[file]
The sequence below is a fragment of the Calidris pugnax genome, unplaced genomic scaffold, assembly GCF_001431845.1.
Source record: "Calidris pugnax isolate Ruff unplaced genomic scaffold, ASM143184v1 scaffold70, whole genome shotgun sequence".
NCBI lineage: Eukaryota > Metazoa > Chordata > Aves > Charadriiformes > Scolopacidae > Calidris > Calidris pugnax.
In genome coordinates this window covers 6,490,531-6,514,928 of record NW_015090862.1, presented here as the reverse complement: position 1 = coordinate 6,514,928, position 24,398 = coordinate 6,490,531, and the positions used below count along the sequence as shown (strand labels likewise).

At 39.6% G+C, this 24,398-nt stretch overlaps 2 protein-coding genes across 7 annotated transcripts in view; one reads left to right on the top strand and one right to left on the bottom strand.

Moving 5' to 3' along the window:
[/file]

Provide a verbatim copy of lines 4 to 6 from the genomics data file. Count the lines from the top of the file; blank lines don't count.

In genome coordinates this window covers 6,490,531-6,514,928 of record NW_015090862.1, presented here as the reverse complement: position 1 = coordinate 6,514,928, position 24,398 = coordinate 6,490,531, and the positions used below count along the sequence as shown (strand labels likewise).

At 39.6% G+C, this 24,398-nt stretch overlaps 2 protein-coding genes across 7 annotated transcripts in view; one reads left to right on the top strand and one right to left on the bottom strand.

Moving 5' to 3' along the window: